Mark Tulin: Actually Kenny played in the band for what turned out to be The Electric Prunes’ final tour in the ‘60s. James had left the band and we attempted to go out with just Ken and I from the original group along with a new line-up and new songs. Kenny was part of the band and contributed some very cool material. He was much more of a rock ‘n roll kind of guy than the "smooth" musician everyone associates him with now. The tour itself was a complete and total disaster. Unfortunately we never got to record anything with Kenny as The Electric Prunes.

KF: The Electric Prunes is one of my all time favorite band names. Right up there with the Strawberry Alarm Clock. How did the name come about?

James Lowe: We had a weekend to select a name for a our first single called: Ain't It Hard. Warner Bros wanted the name for the record pressing. We were rehearsing all weekend in our garage and decided we couldn't leave till we had a name. When you really try to come up with a name it often gets rather silly and we went through about 6 hours and anything that came up became the new choice. Mark told a joke during all this to break the tension. The joke was: What is purple and goes buzz buzz? answer an electric prune. Well, we were pretty tired but the name just grabbed me because it was just what we were looking for. "Electric" was the sound part to me and "Prunes" was an absurdity. The thing was just so memorable we put it at the top of the list. When we sent 3 names into Warner Bros. I told them we only wanted the first one. Warner Bros. loved the name.

As a side note: Moby Grape got their name later from a variation of this very same joke: What's purple and lives in the sea? Moby Grape. Both jokes were purple.
KF: The soundtrack to Easy Rider includes two of The Electric Prunes' songs. How does it feel being such a major part of one the most defining movies of that era?

James Lowe: Often the group does not even know when these things happen. I didn't know about it till I saw the movie and heard the song in there. I had left the group to produce and engineer records so I was even more unattached to it. Looking back it was as important and being included in the first Nuggets collection by Lenny Kaye. It sort of carried our message further than the 60's had and let people know we had landed at one time.

Mark Tulin: It was and is an honor to be included in what turned out to be a seminal motion picture. I didn’t know until I saw the movie that our songs (actually Dave Axelrod songs – they come off our "Mass in F Minor" album) were a part of the film. If one is going to be in a film I guess a brothel is as good as place as any to make an appearance.
KF: "Underground" is one of those essential psychedelic albums that any fan of the genre has to own. What was your inspiration for the dark and foreboding atmosphere that is present throughout the album?

James Lowe: Probably our dissatisfaction with our relationship with the producer. After Too Much To Dream came out Dave Hassinger was offered other albums to do and he sort of just let us go in the studio and do what we wanted. If he came in he laid on the floor and read the newspaper. This was the real first chance we had at trying our own material the way we wanted. If we wanted it moody and depressing there was no one there to tell us it was too morose. We were not looking to be a Bubblegum group as we had our sights set on loosening up some of the bolts on the musical frame. Hassinger hated the album and it did not sell very well because it didn't have a hit single in there. We liked it because it was about what was going on at the time. A hit single was about the only way at that time to really sell any albums.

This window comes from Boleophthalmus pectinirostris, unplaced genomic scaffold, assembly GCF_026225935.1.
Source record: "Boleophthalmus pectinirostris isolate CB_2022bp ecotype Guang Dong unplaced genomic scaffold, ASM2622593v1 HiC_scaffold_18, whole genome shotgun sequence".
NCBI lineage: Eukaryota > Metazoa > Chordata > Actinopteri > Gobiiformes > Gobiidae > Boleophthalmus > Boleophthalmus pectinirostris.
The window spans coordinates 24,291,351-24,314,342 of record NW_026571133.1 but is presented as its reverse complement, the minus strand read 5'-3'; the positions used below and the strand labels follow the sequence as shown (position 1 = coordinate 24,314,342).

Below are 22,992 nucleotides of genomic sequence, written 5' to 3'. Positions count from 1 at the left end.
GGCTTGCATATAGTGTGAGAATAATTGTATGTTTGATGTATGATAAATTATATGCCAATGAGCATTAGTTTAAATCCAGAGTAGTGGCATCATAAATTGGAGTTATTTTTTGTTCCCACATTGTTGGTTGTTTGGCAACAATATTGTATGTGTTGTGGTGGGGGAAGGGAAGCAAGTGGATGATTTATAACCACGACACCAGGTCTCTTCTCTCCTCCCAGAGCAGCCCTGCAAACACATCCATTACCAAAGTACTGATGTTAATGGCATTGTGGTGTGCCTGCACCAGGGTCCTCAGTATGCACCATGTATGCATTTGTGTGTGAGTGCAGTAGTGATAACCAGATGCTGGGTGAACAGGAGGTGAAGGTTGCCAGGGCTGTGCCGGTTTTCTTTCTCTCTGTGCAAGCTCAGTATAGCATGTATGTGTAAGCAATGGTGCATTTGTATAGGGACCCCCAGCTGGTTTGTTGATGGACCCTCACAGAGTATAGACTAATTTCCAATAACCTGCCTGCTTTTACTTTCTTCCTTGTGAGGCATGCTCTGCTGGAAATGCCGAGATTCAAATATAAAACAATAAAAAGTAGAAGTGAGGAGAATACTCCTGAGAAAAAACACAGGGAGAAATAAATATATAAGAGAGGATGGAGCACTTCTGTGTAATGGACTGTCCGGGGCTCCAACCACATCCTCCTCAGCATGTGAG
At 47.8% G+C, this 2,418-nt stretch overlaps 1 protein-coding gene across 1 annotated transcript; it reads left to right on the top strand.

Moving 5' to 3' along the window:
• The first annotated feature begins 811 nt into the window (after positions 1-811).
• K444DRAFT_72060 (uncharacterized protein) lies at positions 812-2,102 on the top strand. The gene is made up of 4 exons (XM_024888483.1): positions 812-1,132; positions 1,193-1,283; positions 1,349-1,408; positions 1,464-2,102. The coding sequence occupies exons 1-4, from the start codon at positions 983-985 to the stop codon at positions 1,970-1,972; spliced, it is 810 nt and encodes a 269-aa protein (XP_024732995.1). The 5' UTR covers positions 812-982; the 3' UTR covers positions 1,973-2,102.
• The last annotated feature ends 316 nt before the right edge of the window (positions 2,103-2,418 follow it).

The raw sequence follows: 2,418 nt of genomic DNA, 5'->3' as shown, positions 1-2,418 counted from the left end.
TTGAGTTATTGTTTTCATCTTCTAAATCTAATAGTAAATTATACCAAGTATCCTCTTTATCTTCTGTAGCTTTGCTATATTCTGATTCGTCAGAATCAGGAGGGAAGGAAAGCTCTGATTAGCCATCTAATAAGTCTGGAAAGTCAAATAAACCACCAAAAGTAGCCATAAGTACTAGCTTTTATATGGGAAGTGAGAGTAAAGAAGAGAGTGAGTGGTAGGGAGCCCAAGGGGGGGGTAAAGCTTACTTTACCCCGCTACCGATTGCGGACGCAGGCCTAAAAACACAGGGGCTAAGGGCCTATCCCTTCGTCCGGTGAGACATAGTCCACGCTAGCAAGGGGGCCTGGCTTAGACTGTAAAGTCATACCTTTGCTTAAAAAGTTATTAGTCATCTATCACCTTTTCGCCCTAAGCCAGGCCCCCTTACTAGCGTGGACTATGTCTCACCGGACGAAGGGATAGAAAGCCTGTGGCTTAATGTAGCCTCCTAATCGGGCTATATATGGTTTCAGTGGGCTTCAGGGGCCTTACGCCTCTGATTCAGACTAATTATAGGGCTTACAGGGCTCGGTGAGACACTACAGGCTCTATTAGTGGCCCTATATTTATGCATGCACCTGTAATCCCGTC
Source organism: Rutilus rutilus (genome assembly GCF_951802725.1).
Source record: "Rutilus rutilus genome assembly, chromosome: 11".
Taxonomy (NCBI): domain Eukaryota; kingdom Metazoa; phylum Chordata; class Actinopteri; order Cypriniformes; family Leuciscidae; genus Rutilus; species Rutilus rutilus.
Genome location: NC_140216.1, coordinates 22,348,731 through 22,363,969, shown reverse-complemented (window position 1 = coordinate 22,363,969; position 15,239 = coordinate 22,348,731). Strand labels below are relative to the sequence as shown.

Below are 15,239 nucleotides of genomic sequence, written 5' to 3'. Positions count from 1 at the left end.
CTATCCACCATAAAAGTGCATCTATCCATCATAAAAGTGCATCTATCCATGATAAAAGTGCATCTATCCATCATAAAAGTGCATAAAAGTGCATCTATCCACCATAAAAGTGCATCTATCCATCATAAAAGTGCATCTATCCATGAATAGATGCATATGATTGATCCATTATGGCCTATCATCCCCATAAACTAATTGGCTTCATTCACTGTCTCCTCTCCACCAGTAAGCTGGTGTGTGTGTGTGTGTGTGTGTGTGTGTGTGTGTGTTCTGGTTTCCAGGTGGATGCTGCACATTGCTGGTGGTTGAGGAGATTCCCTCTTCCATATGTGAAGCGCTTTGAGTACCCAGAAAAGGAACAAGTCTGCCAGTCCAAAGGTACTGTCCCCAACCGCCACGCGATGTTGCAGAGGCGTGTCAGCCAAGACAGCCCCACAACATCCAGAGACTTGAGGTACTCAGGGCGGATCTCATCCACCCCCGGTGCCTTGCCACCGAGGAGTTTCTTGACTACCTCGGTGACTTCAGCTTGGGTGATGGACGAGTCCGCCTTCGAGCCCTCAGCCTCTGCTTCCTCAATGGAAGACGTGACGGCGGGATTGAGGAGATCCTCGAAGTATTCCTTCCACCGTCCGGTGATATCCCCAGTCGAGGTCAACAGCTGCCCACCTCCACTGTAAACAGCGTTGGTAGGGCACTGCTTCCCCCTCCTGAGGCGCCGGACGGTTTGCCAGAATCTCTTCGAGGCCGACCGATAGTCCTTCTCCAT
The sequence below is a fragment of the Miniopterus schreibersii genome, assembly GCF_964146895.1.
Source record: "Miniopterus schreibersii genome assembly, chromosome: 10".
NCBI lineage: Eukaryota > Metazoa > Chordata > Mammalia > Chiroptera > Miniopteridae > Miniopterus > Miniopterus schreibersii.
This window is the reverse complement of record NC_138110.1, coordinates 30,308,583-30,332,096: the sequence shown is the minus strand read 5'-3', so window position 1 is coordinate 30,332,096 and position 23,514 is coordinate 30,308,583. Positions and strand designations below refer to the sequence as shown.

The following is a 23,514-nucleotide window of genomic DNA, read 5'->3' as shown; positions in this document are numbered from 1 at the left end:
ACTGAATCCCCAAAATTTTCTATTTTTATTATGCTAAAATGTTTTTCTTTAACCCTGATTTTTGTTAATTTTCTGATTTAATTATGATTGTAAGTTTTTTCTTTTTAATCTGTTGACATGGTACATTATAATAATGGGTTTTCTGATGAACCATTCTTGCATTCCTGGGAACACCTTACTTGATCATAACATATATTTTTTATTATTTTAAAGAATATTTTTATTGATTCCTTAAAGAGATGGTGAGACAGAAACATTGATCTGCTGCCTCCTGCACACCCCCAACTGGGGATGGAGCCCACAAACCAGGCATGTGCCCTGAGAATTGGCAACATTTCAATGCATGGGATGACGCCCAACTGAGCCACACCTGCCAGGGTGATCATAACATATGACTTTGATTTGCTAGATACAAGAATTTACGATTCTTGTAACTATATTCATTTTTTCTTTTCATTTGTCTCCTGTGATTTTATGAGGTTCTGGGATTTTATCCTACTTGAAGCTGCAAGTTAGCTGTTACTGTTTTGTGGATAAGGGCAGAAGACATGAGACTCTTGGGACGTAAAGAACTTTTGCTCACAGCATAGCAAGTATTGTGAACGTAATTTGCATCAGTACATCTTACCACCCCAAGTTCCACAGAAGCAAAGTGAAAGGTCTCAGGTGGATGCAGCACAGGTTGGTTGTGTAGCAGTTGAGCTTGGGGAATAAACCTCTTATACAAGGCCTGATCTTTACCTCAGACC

Mark Tulin: I never thought of it as dark and foreboding but maybe you’re right. Recording is as much a statement of mood as it is performance so if that feeling is there it is probably because that was the environment in the studio during most of the making of "Underground". Inner band battles, artistic differences and continual problems with one’s producer can do that to you.
KF: What are The Electric Prunes up to these days?

James Lowe: We are just getting ready to go on a tour of the eastern US called, California 66. The idea was to have 3 LA bands from 1966 play the music as it was then. We chose Love, Sky "Sunlight" Saxon of the Seeds and Electric Prunes. Unfortunately, SKy Saxon died a few weeks ago and we are reforming our idea a bit. We will be joined by guitarist Jerry Miller of Moby Grape and the Blues Magoos for one of the dates. We have put out 3 albums, er excuse me, CD's, since reforming. Artifact, our reunion album, California, a look back at the mood of the 60's, and Feedback, our latest bundle of noise that reflects ... feedback, I guess? We have been inspired to make new music because we still play it as we did in the 60's. We may have one more ... CD in us?

Mark Tulin: We continue to perform live – going out in August for a few weeks as part of the "California 66" tour to the East Coast and parts of the Midwest. The band actually sounds better now than it ever did Also looking at going back into the studio in September to cut some new material.

KF: Where can we go on the internet to learn more about "The Electric Prunes?"

the past: electricprunes.com
the present: electricprunes.net
the band: myspace.com/prunetwang